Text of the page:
With the warm temperatures and high humidity that are common in Bradenton, Florida, a fully functional air conditioning system is a necessity. Some of the most important components within the HVAC system are the pressure sensors, which keep it running efficiently.

Pressure and Comfort

One of the key reasons your HVAC system needs pressure sensors is to maintain a comfortable indoor atmosphere. Every aspect of the system, including the heating, ventilation, and air conditioning components, relies on the pressure sensors to determine how much air needs to be moved through the space. Since each sensor performs its own unique function within the system’s operations, it’s important to keep an eye on potential errors or problems that could result in comfort issues.

Sensor Calibration

Even if your pressure sensors aren’t damaged, your system may be in need of calibration. One of the signs of a problem with the sensors is poor efficiency, which can manifest in the form of high energy bills or poor comfort. If the sensors aren’t properly calibrated, a carbon dioxide sensor may indicate the need for fresh air, causing the system to allow more outside air into the space. This could make your home feel hot and humid, even when the AC is running.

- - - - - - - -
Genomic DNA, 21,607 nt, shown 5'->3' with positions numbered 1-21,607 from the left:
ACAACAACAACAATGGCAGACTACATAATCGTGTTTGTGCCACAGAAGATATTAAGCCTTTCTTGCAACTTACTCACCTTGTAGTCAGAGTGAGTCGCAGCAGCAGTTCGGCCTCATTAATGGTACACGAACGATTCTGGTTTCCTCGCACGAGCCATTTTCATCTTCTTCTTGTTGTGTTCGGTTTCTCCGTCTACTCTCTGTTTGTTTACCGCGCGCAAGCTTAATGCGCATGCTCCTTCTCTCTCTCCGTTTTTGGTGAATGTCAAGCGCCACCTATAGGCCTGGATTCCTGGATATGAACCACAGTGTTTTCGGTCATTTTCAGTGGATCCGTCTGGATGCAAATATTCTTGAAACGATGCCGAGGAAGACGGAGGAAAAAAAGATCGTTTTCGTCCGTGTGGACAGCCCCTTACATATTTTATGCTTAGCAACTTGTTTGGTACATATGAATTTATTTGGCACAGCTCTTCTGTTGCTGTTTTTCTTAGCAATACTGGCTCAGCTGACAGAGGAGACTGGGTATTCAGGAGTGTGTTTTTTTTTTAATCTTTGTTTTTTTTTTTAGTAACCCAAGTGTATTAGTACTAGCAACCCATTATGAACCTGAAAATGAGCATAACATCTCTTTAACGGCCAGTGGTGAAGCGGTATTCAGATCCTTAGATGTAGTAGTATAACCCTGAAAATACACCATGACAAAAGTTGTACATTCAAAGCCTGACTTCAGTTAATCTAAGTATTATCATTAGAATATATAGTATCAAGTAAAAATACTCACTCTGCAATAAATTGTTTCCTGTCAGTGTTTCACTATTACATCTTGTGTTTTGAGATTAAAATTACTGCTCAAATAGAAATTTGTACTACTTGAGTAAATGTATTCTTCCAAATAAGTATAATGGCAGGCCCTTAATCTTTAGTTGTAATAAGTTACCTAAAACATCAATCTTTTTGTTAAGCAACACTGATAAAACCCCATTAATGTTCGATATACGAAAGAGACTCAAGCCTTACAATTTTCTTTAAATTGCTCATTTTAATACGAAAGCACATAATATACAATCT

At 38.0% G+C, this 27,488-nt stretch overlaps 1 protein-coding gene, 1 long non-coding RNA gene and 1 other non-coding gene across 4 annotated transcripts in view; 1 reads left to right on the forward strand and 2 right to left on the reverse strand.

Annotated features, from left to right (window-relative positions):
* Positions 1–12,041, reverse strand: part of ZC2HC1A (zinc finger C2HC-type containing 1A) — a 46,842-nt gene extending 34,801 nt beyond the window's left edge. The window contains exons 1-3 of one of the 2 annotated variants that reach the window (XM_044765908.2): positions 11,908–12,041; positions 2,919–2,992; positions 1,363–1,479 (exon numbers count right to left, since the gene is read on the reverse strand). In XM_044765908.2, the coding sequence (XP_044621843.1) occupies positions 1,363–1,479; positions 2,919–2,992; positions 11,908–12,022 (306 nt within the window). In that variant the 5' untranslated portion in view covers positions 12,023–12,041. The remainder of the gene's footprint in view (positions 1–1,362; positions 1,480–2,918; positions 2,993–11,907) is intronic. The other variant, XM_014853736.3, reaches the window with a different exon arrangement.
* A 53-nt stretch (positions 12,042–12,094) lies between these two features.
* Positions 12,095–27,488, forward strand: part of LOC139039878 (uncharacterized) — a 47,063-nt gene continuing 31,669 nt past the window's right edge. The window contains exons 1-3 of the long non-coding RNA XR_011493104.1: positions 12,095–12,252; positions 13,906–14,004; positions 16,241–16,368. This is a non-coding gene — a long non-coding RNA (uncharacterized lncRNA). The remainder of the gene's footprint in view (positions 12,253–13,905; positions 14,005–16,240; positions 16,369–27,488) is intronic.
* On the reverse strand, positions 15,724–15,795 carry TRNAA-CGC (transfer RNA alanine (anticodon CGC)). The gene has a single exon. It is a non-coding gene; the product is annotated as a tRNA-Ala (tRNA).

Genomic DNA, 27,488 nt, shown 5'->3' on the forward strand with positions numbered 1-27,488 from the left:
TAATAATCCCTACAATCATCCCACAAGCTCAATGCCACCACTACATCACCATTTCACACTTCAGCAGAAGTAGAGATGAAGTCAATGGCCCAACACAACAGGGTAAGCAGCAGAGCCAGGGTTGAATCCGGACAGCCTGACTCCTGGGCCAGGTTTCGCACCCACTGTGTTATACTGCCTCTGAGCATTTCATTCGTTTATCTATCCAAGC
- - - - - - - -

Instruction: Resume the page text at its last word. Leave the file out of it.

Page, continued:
Having pressure sensors calibrated can improve overall operating efficiency, helping you save money and keep your home more comfortable throughout the changing seasons. An experienced HVAC technician can calibrate the sensors periodically to keep your system running efficiently. This also ensures a comfortable indoor atmosphere, even as the seasons change and you rely more on the air conditioning system or the heating system. Different types of sensors may require different methods for calibration. For example, a pressure sensor determines how much pressure is inside the coolant line, so recalibrating that might involve flushing the line.

If you’re having trouble maintaining comfort in your home, contact our experts Arctic Services, Inc. at 941-203-7062 to see if your HVAC system could be to blame.

Image provided by Bigstock